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What is engineering, and what are the different types of engineering (that is, how is...
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Engineering can be defined as “applied physics (and to a slightly lesser degree, chemistry), by the use of mathematics.” It is the profession of making and building things in the real three-dimensional world, where, as Harvard students are told, “physics enforces all of its rules all of the time.” An engineer, by checking with mathematics and measurement, anticipates and then realizes abstract ideas such as “Will this bridge on the drawing board here actually support the anticipated weight?” Or “Will electricity flow through this circuit with enough strength to cause this rotor to rotate?” The physical building of anything–rockets, skyscrapers, can openers, automobiles—must pass all the mathematical measurements of engineering to actually function as anticipated. The kinds of physics have two overlapping divisional factors: the special concentration on an area of expertise (chemical engineers, for example, specialize in such chemical areas as corrosion, volatile mixtures, manufacturing processes, etc.; electrical engineers specialize in the phenomena driven by electricity—lighting, motors, etc.), or the area of civilization—civil engineering deals with city plumbing, traffic or public transportation patterns, etc.; nautical engineering specializes in marine problems—vessels, harbors, dams, etc. Of course, all these specialties cross in a complex project like a rocket launch. The term for a “jack-of-all-trades” engineer is “general engineering.”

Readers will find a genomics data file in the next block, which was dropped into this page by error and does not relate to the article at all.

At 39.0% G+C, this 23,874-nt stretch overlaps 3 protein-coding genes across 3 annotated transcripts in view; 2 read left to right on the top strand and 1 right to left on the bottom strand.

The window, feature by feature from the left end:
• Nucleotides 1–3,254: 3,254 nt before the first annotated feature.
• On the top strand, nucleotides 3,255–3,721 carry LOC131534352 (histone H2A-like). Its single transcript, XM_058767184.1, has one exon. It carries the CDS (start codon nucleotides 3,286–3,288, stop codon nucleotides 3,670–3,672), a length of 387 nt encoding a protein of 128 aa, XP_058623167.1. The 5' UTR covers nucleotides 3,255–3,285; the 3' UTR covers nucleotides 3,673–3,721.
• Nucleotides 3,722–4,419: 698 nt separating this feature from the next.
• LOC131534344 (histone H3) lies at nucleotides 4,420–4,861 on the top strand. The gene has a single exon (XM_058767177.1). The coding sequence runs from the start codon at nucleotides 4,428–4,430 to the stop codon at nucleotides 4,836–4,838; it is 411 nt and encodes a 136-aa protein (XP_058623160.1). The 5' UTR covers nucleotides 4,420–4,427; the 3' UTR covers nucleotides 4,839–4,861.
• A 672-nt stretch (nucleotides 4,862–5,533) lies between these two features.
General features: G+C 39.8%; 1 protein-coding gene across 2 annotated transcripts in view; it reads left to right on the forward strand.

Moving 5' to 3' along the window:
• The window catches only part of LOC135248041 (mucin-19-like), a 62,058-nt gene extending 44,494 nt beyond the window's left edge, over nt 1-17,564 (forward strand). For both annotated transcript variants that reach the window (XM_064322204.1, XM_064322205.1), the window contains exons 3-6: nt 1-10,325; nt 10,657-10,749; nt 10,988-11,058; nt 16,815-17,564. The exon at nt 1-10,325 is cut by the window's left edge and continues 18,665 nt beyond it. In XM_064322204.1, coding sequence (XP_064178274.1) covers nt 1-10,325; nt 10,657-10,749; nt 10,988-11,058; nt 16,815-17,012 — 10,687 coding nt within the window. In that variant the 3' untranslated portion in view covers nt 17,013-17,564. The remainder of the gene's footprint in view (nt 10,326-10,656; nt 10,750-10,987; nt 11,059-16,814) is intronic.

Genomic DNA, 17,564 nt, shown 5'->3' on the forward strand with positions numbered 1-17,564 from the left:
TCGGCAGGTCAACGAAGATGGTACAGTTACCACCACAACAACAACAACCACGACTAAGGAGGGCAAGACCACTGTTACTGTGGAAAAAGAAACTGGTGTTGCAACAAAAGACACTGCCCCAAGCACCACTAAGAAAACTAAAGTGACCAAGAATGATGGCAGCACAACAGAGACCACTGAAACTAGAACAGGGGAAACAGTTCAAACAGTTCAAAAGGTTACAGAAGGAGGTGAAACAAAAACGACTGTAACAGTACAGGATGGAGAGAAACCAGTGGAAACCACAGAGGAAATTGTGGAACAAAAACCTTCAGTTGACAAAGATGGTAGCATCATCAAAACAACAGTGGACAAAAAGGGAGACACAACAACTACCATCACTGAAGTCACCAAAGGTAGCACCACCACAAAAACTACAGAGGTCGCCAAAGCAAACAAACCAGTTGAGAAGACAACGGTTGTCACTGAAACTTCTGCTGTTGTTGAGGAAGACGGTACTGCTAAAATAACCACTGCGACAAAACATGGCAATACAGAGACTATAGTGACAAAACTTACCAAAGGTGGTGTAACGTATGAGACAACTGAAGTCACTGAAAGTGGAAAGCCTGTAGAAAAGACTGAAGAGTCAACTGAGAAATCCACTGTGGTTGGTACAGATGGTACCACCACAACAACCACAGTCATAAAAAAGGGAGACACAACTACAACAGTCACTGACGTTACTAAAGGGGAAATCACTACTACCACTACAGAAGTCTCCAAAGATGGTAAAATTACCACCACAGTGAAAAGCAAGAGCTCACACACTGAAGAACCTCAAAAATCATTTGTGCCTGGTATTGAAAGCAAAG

Posted by wordprof on March 31, 2012 at 7:18 AM (Answer #1)
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